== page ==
I’d like to say I’ve gotten used to it, but every enjoyable wander through the Carmel Market in recent years has caused a new small pang in my heart. This time, it happened when I passed the spot that used to house the stall selling pirated tapes, and later CDs, which always played the same festive medley in a loop at full volume.
Like many other stalls, faces, sights and sounds, this stall no longer exists. In its place now is a stand selling homemade boutique beer, from which, as I passed, Joy Division’s “Love Will Tear Us Apart” was blaring. Don’t get me wrong, Ian Curtis is fine, but there are times and places when Avi Sinvani would have been a little more appropriate.
And never mind the wrenching symbolism – what’s worse is the irony. Anyone nostalgic for the market’s traditional voices will find them in its modern stands and restaurants, which haven’t merely replaced the stalls of yesteryear but were also quick to try to recreate their atmosphere by adopting their names, their language, their conduct and their sounds: some more convincingly and appropriately; others with an embarrassingly forced artificiality.
Hacarmel 40, one of the three or four new stands that recently opened in the market, isn’t innocent of this shtick, which, as usual, is produced by a cellphone with Spotify, a playlist featuring Aris San and a loudspeaker operated with a quick finger on the volume button. Is it fun? Enjoyable? Absolutely. But this time, it’s not because of the ostensibly witty party mood, but for the exact right reason: the food.
This stand, run by chef Elad Amitay and his tiny crew, is a new, small outlet of the fish and seafood store Rostom, which is located directly behind it. The commercial encounter between old-timer fishmongers and young people wearing starched white blouses and black aprons works well even when it doesn’t – for instance, when the store owner asks one of them to quickly fry up an enormous quantity of fish for some friends who came to see the new venture, and refuses to hear their explanation that the small fryer can’t handle the load and that all the oil is going to spill out. In the end, they agree to cook it in two batches.
Pairings like this have become a fairly popular arrangement in the Carmel Market, and in Tel Aviv in general – stands that utilize, on the spot, what raw materials the supplier has to offer. In this case, the stand takes fresh, varied seafood and prepares fast food from it – a fresh amberjack fish salad with mango (32 shekels, about $9), seafood or fish either grilled (10 shekels per piece) or fried (32 to 50 shekels a portion), rotating specials and a fisherman’s sandwich (40 shekels) that has garnered quite a bit of attention, and which I’ll soon discuss at greater length.
Despite my love of deep-fried foods, when it comes to seafood, it’s hard to say I’ve ever found breaded and fried dishes to be more attractive. I therefore had few qualms about skipping the fish and chips option (which is minus the chips). Instead, I chose three portions of fresh seafood on the grill: calamari, Crystal shrimp and crab.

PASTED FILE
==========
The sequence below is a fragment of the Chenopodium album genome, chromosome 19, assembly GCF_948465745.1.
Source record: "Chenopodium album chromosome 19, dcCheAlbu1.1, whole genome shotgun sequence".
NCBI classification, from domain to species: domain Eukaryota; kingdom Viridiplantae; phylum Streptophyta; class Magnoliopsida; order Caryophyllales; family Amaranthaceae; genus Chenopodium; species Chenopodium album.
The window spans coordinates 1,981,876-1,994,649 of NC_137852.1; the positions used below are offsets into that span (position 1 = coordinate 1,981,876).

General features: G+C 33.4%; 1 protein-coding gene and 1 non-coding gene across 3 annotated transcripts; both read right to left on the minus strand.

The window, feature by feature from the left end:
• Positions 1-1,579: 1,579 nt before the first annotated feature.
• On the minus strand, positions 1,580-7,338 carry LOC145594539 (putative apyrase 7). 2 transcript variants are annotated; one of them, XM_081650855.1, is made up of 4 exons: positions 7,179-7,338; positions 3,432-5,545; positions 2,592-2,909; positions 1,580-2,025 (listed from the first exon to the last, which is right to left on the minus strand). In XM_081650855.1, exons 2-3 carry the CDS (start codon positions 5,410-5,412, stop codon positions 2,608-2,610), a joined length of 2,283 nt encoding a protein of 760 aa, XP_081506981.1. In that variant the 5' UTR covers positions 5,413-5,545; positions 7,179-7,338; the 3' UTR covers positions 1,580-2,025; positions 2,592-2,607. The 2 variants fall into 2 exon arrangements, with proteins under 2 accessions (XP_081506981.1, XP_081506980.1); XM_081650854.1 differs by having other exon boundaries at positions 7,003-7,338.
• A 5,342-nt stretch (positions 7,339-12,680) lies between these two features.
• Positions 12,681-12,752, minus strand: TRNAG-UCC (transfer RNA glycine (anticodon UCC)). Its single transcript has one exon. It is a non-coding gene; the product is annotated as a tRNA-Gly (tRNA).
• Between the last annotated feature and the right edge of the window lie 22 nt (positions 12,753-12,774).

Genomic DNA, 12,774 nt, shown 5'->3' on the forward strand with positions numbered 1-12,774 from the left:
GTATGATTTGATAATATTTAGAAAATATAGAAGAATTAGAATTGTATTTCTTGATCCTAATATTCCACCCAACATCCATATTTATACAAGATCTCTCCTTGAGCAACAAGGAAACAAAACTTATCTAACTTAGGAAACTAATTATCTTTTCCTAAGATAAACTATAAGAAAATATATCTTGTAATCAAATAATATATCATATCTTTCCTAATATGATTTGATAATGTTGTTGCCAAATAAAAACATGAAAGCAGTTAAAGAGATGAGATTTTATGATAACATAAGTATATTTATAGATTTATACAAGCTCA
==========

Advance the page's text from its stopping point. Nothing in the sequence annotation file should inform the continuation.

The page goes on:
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The staff at Hacarmel 40 know their work, from selecting and cleaning the seafood to giving separate attention to each piece – the way it’s seared on the grill and for how long; how much oil to use; what combination of spices and juices it needs. It’s no surprise that the plate I received was not merely a very enjoyable appetizer, but also a high-quality one.
The freshness of the seafood was evident. The calamari was crisp and wonderful. The shrimp was large and very juicy. And even the crab – despite the always bothersome job of eating it – was tasty, benefiting from a mixture of herbs stuffed into it before it went on the grill.
Then I moved on to the stand’s pride and joy. The fisherman’s sandwich is a local version of the Turkish balik ekmek (“fish in bread”), without which no visit to Istanbul is complete. It’s a dish so simple yet so super popular that it’s puzzling that it hasn’t been replicated more widely here, especially since fish is almost nonexistent here as street food, or at best, served in cutlets or breaded and fried.
At Hacarmel 40, they put a filet of sea bass (or sometimes another whitefish) on the grill. They sear a roll lightly greased on the inside alongside it. When both parts of the meal are ready, they add lettuce, tomato, saffron mayonnaise, caramelized onions, a garlic-lemon sauce and chimichurri.
The result was stunning. The fish – a large, long, deboned and very fleshy piece that definitely justifies the price (which I thought was reasonable in any case) – was grilled to perfection. It didn’t dry out, but remained juicy. Its taste stood out with every bite, despite everything that was beside and on top of it.
As with other good sandwiches, the interplay of textures between the crisp exterior of the roll and the soft filling worked well. And the sandwich’s other ingredients added a sweet-and-sour piquancy that elevated the entire dish.
It’s a light, fresh, colorful sandwich that became one of my market favorites while I was still devouring it, and certainly in retrospect. Even that small pang in my heart gave way before the tasty morsel in my mouth.
Hacarmel 40, Carmel Market, Tel Aviv
Hours: Monday through Thursday, 10 A.M. to 6 P.M.; Friday 10 A.M. to 4 P.M.